deaths in Nador, deportations into the desert
10.Oct.05 - murders in Nador, deportations into the desert
Testimonies by subsaharian migrants speak of 36 deaths and an
indeterminate number of disappeared. After the mass attempts to enter the Spanish exclaves Ceuta and Melilla in the last weeks several thousands of subsaharian companeros, including many injured people, have been abandoned in the middle of the desert without water or food by the the Morcoccan authorities
This is a historical crisis, and all europeans are part of it, as it is the European space which is being defended and European policies of externalization and militarizations which are being deployed. The situation is extremely urgent. Read on for the testimonies by different migrants with explainations of last days events. Testimonies by subsaharian migrants speak of 36 deaths and an indeterminate number of disappeared. After the mass attempts to enter the Spanish exclaves Ceuta and Melilla in the last weeks several thousands of subsaharian companeros, including many injured people, have been abandoned in the middle of the desert without water or food by the the Morcoccan authorities
This is a historical crisis, and all europeans are part of it, as it is the European space which is being defended and European policies of externalization and militarizations which are being deployed. The situation is extremely urgent. Read on for the testimonies by different migrants with explainations of last days events.
Murders in Nador, deportations into Sahara desert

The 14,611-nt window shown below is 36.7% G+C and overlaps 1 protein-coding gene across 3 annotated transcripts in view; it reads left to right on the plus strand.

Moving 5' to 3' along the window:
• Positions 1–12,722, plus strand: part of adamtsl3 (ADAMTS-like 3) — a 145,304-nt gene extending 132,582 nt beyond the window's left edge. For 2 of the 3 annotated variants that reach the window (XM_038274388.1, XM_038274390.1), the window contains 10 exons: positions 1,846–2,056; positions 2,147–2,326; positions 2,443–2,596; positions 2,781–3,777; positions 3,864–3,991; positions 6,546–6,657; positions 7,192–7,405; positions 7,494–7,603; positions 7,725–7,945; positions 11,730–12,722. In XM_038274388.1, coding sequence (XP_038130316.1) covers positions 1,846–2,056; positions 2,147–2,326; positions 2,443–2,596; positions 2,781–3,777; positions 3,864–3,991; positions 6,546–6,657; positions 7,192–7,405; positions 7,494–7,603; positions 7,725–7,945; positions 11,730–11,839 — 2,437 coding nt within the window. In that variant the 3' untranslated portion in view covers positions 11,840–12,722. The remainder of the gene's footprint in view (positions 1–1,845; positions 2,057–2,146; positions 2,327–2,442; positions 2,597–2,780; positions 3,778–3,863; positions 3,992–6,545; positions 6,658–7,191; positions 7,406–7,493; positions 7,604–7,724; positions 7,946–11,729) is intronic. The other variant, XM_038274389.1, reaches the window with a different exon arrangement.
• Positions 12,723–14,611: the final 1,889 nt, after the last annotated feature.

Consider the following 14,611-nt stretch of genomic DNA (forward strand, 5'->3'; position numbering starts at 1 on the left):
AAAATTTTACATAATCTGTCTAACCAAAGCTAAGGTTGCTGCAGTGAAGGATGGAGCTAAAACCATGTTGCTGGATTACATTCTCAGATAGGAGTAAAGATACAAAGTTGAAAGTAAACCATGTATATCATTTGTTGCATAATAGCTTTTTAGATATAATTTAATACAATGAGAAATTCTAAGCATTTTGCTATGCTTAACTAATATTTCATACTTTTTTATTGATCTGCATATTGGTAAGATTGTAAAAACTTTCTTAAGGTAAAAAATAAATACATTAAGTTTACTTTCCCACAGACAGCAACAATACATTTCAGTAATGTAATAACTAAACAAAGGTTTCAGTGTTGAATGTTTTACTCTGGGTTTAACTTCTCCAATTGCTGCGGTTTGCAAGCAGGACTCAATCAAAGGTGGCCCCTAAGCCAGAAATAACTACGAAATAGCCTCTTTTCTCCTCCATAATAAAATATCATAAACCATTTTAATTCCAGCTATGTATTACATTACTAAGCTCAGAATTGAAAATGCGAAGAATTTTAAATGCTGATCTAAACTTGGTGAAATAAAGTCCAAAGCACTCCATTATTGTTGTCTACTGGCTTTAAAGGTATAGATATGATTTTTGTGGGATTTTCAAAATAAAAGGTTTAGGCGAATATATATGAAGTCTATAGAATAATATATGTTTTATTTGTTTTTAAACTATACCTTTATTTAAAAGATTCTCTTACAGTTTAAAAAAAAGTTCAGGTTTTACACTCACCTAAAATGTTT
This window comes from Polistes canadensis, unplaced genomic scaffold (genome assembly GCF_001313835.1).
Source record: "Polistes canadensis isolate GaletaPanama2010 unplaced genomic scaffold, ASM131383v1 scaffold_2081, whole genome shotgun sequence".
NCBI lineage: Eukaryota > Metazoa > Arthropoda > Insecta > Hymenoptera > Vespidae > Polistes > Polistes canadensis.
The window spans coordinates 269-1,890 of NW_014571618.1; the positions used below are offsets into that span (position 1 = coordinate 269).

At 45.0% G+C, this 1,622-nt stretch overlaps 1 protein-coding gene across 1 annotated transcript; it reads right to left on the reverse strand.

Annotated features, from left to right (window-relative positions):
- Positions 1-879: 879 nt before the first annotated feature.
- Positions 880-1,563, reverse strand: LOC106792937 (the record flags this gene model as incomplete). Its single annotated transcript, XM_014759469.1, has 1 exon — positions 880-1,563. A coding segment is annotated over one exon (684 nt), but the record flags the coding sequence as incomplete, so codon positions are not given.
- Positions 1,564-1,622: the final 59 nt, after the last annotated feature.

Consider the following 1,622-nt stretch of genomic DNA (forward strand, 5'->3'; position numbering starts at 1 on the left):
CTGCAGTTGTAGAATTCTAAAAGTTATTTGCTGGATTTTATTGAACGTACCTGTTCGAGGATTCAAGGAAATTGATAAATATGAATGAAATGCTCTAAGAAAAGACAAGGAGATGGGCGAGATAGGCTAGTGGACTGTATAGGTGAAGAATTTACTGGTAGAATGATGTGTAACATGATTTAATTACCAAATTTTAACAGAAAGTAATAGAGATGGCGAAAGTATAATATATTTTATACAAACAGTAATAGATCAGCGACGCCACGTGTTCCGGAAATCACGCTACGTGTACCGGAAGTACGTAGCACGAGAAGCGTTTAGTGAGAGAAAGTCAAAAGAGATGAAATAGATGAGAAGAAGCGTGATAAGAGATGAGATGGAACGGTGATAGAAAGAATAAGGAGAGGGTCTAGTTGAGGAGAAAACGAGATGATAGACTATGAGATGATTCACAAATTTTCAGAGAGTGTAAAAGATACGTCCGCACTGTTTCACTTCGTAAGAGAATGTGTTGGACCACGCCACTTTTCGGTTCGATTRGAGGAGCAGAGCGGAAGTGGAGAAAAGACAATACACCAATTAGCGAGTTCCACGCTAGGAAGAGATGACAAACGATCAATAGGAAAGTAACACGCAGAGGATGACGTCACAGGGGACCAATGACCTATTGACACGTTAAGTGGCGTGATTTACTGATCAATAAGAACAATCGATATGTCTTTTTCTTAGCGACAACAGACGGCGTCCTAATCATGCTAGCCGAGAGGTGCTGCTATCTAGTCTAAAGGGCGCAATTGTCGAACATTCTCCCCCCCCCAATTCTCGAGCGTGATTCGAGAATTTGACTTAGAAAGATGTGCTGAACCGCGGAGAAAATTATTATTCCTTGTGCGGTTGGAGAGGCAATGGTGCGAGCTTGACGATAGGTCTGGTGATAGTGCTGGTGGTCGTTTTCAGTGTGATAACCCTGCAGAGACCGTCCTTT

I here send you a testimony which summarises and reflects the viewpoint of the immigrants of Nador about the attempted entry to Melilla. Officially, the marrocan authorities admit the existence of six dead people.
"At 2.30am (marrocan time), we arrived at the barbed wire fence. We saw four helicopters, it seemed as if three were spanish and one marrocan. We hadn't yet crossed the first barbed wire fence, and nobody had touched us...we had managed to get that far. They started to shoot at us at to tear-gas us. I saw two bodies drop at my side. The marrocan police had encircled us from the back and in front of us was the spanish police, some of them on marrocan territory. They shot at us from both sides, from the spanish as well as the marrocan side.
I myself have transported back one wounded, who had a bullet in his foot.
At the hospital in Nador, a wounded comrade of us saw seven bodies arrive, which means there are seven dead people. In the local woods, there are still many wounded which have not received medical attention. Here are also 32 wounded persons, most of them with wounds caused by bullets. There are broken legs and arms, and no aid from humanitarian organisations like 'medics without frontiers' has reached us since they keep us locked up completely. In the small marrocan shops where we buy food, they don't want to sell us food out of fear.
We did not attack thousand people, is it impossible?
There seems to be no way out of this situation. Before, when they 'fucked us' at least our lives were not in danger. Now they send you back to the sahara desert and you die. You have to choose between dying in the desert or being shot at the barbed wire fence." -- L., C.
This comrade from Cameroon is right. Until this moment, there is no way to count the number of disappeared people, but we know that from Saturday until Wednesday of this week, 60 busses with each between 40-60 people have been deported to a desert zone which forms the border between Algeria and Marroco.
The different groups we contacted told us about 36 dead people and an undetermined number of disappeared people.